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Effect of Pain Relief on Lumbar Muscle Function and Activation
Jonathan Williams, PhD, et al.
Objective: The aim of this study was to use an experimental pain relief model to determine the effect of pain relief on lumbar muscle function in people with low back pain.
Methods: A test-retest design was used with all data collection being completed within a therapy setting. Twenty people with acute and 20 with chronic low back pain were recruited from general practitioner and therapist referrals. Participants completed spinal movements and lifting. Electromyography (EMG) was used to measure the pattern of muscle activity, onset of muscle activation, and peak activation of bilateral lumbar multifidus and iliocostalis. Movements were investigated before and after pain relief, through the self-administration of oral analgesia.
Results: Electromyography profiles and peak values were reliable across three trials, and EMG profiles correlated well with kinematic profiles. Specific EMG profiles were commonly associated with specific kinematic values, and on the whole, the EMG profiles were unaffected by pain relief. Muscle onset times and peak muscle amplitudes were not affected by pain relief in either acute or chronic low back pain.
Conclusion: This study showed that the EMG activities from the lumbar region, including lumbar multifidus and iliocostalis, are reliable, and specific EMG profiles are identifiable. Pain relief as achieved in this study did not affect the pattern of EMG activity, onset of muscle activation, or peak activation values.
Effects of Thrust Amplitude and Duration of HVLA Spinal Manipulation
Dong-Yuan Cao, PhD, et al.
Objective: Mechanical characteristics of high-velocity, low-amplitude spinal manipulations (HVLA-SMs) can vary. Sustained changes in peripheral neuronal signaling due to altered load transmission to a sensory receptor's local mechanical environment are often considered a mechanism contributing to the therapeutic effects of spinal manipulation. The purpose of this study was to determine whether variation in an HVLA-SM's thrust amplitude and duration alters the neural responsiveness of lumbar muscle spindles to either vertebral movement or position.
Methods: Anesthetized cats (n = 112) received L6 HVLA-SMs delivered to the spinous process. Cats were divided into six cohorts depending upon the peak thrust force (25%, 55%, 85% body weight) or thrust displacement (1, 2, 3 mm) they received. Cats in each cohort received eight thrust durations (0-250 milliseconds). Afferent discharge from 112 spindles was recorded in response to ramp and hold vertebral movement before and after the manipulation. Changes in mean instantaneous frequency (ΔMIF) during the baseline period preceding the ramps (ΔMIFresting), during ramp movement (ΔMIFmovement), and with the vertebra held in the new position (ΔMIFposition) were compared.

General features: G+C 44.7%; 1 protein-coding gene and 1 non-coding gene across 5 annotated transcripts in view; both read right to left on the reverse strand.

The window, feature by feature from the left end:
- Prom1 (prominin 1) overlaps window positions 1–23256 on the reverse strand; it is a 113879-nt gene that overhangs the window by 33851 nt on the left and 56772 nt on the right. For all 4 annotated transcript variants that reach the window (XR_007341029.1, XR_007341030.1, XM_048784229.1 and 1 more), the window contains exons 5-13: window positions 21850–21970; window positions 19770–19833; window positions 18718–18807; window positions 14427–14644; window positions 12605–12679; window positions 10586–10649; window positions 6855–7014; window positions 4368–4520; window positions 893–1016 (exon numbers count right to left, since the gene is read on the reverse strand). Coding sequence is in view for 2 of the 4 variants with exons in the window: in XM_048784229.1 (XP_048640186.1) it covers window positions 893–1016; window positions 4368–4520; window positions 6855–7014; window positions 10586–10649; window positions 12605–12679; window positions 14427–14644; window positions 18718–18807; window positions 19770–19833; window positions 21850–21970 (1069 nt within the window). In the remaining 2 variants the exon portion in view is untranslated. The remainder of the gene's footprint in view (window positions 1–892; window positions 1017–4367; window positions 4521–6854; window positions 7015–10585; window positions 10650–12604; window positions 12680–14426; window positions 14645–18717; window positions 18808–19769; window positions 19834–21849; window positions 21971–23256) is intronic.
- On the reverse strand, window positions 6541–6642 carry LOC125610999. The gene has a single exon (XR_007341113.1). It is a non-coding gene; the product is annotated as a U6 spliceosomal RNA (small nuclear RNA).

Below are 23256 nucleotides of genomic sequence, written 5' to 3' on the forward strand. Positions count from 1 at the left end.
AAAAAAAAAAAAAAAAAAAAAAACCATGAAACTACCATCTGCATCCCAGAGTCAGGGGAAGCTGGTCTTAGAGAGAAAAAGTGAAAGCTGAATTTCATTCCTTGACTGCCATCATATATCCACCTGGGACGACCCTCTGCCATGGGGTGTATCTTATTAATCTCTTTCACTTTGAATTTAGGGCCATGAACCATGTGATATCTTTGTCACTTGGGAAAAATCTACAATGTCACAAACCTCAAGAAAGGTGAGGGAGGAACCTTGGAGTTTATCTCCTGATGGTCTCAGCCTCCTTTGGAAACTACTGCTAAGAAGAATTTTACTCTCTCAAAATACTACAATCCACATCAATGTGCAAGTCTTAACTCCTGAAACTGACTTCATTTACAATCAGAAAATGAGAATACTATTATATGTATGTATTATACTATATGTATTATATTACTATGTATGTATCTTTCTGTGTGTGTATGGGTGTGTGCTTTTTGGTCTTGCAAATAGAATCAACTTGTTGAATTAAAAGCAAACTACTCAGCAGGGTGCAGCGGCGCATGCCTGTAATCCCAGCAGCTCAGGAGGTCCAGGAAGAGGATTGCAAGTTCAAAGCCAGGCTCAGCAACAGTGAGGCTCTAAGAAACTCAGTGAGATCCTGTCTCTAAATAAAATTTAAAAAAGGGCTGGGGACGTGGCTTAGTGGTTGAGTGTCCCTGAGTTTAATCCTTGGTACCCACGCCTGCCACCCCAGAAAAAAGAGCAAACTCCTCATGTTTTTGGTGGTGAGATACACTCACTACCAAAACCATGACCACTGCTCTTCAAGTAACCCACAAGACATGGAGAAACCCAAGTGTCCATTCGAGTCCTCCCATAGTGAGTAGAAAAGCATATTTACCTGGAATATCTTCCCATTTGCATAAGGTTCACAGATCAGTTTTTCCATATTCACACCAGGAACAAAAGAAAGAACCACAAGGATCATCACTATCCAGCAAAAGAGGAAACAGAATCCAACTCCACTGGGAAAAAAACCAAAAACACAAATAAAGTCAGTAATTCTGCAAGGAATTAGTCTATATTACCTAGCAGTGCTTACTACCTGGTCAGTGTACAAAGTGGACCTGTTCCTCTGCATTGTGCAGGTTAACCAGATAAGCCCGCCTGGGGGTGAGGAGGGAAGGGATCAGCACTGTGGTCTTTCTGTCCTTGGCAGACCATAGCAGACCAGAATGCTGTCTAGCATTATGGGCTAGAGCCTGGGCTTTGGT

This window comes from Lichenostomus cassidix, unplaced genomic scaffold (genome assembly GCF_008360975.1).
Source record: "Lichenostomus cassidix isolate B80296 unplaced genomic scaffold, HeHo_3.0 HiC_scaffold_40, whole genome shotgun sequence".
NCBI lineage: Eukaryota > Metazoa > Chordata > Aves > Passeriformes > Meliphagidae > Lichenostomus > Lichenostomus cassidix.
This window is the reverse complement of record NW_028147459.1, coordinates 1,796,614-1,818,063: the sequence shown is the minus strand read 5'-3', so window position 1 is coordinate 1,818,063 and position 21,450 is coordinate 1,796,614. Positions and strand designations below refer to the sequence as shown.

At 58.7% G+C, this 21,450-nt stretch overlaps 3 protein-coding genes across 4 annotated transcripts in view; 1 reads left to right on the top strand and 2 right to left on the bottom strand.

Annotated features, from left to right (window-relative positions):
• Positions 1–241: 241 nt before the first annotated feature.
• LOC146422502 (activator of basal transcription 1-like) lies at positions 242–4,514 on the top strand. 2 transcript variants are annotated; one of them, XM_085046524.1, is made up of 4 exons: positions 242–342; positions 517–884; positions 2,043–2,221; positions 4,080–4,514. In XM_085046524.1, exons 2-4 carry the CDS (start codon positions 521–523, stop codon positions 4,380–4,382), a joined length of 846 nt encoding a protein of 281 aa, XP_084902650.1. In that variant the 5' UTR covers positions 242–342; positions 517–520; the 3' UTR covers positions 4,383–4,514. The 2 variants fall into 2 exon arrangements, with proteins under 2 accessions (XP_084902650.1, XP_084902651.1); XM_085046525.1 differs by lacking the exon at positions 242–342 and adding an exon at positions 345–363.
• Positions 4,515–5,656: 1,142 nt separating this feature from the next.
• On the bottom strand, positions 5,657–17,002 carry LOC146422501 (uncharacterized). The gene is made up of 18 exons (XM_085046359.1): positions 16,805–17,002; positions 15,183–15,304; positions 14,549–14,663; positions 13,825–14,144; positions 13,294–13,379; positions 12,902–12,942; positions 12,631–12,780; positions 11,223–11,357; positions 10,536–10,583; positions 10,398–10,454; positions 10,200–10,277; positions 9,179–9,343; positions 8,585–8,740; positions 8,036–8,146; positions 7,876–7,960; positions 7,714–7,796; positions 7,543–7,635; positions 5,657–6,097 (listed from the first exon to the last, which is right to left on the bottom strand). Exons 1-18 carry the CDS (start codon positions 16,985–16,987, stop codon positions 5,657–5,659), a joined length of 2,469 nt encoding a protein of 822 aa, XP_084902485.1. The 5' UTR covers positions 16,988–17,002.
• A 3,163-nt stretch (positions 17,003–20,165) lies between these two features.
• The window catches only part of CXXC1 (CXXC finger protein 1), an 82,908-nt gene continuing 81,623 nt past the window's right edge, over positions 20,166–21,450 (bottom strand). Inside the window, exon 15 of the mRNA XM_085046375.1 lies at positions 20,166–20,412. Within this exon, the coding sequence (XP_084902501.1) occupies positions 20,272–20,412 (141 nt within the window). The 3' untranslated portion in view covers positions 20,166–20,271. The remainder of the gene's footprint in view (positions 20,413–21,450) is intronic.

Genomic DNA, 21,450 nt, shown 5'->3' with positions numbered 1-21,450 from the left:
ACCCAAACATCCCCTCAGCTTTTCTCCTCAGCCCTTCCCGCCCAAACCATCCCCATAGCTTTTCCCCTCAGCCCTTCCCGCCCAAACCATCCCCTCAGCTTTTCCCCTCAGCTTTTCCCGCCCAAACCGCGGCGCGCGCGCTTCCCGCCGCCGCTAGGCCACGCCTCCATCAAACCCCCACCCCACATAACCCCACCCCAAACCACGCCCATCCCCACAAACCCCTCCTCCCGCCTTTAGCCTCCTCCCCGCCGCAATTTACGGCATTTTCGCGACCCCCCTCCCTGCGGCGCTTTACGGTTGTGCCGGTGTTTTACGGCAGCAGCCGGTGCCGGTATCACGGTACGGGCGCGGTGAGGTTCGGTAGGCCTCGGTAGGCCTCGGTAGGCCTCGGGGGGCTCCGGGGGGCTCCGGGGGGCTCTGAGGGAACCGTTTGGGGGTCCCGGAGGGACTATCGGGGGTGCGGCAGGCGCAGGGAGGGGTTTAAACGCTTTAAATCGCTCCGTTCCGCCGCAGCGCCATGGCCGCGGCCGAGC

Results: Thrust duration had a small but statistically significant effect on ΔMIFresting at all six thrust amplitudes compared with control (0-millisecond thrust duration). The lowest amplitude thrust displacement (1 mm) increased ΔMIFresting at all thrust durations. For all the other thrust displacements and forces, the direction of change in ΔMIFresting was not consistent, and the pattern of change was not systematically related to thrust duration. Regardless of thrust force, displacement, or duration, ΔMIFmovement and ΔMIFposition were not significantly different from control.
Conclusion: Relatively low-amplitude thrust displacements applied during an HVLA-SM produced sustained increases in the resting discharge of paraspinal muscle spindles regardless of the duration over which the thrust was applied. However, regardless of the HVLA-SM's thrust amplitude or duration, the responsiveness of paraspinal muscle spindles to vertebral movement and to a new vertebral position was not affected.
Immediate Effects of Upper Thoracic Manipulation on Cardiovascular Response
John Ward, DC, MA, MS, et al.
Objective: The aims of this study were (1) to determine if there were statistically significant immediate effects of anterior upper thoracic chiropractic manipulative therapy on cardiovascular response in normotensive individuals; and (2) to quantify responses if any were found.
Methods: Thirty-six chiropractic college students (age, 26.8 ± 4.6 years; height, 1.71 ± 0.12 m; body mass, 75.6 ± 20.0 kg; mean ± SD) were equally randomized into a single-blind, controlled trial involving three study groups: anterior thoracic manipulation of T1-4, Activator-based placebo manipulation, or a "no T-spine contact" control. Outcome measures were electrocardiogram, bilateral pulse oximetry, and bilateral blood pressure measurement performed at baseline, post 1-minute intervention, post 10-minute intervention, and post 24-hour (±1 hour) intervention. Between-group dependent variables were analyzed through one-way analysis of variance at each of the four time points. Within-group dependent variables were analyzed through two paired-samples t tests comparing baseline to post 10 minutes and again between baseline to post 24 hours (±1 hr).
Results: No statistically significant difference was shown among any between-group or within-group cardiovascular dependent variables in this study.
Conclusions: The results of this study suggest cardiovascular physiologic responses are not affected in the short term by anterior upper thoracic spine chiropractic manipulative therapy in young, normotensive individuals.
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